Desktop Survival Guide
by Graham Williams


A presents points in 2-dimensional space corresponding to a pair of chosen variables. R's plot function defaults to a scatterplot. Relationships between pairs of variables can be seen through the use of a scatterplot and clusters and outliers can begin to be identified.

Using the wine dataset a plot is created to display versus To add a little more interest to the plot, a different symbol (and for colour devices, a different colour) is used to display the three different values of Type for each point. The symbols are set using Type as the argument to pch, but after converting it to integers with as.integer. In a similar fashion, the colours are chosen to replace numbers in a transformation of the Type vector by indexing into the output of palette, achieved using lapply, and turning the result into a flat list, rather than a list of lists, using unlist.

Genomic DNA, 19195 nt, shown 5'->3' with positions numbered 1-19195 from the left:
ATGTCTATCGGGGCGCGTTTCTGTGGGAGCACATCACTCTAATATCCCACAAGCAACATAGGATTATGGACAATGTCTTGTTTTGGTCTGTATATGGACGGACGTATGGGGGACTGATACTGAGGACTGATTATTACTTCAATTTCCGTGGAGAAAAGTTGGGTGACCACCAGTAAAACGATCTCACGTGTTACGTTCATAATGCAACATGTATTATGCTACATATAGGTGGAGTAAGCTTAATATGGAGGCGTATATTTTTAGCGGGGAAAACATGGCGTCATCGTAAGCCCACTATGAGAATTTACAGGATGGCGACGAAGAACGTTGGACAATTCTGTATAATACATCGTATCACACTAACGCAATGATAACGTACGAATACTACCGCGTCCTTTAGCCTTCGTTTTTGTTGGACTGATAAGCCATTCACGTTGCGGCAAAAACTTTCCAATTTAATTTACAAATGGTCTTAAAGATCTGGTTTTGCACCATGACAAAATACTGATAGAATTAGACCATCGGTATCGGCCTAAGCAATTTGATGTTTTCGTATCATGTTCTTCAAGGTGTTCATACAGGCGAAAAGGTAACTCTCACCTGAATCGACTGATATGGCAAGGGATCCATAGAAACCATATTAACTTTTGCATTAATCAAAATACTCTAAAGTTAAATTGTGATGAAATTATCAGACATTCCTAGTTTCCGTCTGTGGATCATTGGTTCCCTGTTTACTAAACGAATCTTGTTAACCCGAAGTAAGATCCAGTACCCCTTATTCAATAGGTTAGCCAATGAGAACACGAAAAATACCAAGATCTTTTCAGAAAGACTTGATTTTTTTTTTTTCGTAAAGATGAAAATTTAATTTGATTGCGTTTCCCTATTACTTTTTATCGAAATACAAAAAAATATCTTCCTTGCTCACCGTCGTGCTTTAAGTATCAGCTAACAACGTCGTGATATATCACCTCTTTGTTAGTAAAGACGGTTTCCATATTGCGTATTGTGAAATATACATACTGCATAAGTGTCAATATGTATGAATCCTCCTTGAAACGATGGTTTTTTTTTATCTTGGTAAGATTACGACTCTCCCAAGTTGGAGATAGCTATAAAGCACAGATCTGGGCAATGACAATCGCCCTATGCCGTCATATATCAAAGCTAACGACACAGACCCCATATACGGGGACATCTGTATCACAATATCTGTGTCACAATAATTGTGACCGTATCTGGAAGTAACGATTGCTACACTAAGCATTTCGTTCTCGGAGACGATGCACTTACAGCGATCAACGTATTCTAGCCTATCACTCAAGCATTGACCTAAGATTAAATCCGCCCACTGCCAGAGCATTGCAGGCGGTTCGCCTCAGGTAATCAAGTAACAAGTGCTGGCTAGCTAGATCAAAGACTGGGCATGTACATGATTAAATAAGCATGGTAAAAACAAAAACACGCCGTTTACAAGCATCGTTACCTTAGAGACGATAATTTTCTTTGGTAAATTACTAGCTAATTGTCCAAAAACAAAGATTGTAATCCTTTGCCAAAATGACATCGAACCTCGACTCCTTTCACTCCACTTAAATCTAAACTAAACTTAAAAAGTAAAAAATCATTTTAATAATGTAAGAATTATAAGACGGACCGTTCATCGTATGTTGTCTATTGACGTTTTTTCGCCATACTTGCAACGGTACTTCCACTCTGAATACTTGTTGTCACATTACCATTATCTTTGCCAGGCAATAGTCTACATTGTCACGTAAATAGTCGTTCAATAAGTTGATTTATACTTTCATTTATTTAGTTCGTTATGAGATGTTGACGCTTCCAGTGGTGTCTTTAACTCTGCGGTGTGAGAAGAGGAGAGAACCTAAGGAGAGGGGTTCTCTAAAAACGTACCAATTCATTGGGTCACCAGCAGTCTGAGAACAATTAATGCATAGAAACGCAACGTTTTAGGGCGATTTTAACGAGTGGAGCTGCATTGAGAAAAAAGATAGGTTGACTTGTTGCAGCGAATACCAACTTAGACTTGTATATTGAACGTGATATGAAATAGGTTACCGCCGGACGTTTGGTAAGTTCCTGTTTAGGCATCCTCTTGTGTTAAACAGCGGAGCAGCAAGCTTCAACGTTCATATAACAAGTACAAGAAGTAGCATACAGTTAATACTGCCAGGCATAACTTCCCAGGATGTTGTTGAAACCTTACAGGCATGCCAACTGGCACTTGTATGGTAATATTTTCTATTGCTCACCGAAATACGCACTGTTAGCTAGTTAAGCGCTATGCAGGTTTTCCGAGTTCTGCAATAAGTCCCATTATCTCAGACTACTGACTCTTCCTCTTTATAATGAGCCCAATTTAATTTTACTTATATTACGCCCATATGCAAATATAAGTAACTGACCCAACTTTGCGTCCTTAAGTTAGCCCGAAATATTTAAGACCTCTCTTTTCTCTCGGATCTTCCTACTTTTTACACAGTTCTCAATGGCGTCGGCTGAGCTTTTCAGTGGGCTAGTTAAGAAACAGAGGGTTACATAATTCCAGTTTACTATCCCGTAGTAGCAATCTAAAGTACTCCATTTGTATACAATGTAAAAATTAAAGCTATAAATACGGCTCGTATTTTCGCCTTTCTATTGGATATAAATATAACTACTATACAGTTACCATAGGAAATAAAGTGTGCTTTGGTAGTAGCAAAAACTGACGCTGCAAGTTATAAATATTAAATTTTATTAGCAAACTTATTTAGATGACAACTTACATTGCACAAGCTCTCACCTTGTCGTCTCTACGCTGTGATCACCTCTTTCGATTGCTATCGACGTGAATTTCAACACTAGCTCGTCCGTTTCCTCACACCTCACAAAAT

We can start to understand that there is somewhat of a linear relationship between these two variables, and even more interesting is the clustering of Types.


iType <- as.integer(wine$Type)
colours <- unlist(lapply(iType, function(x){palette()[x+1]}))
plot(wine$Phenols, wine$Flavanoids, col=colours, pch=iType)

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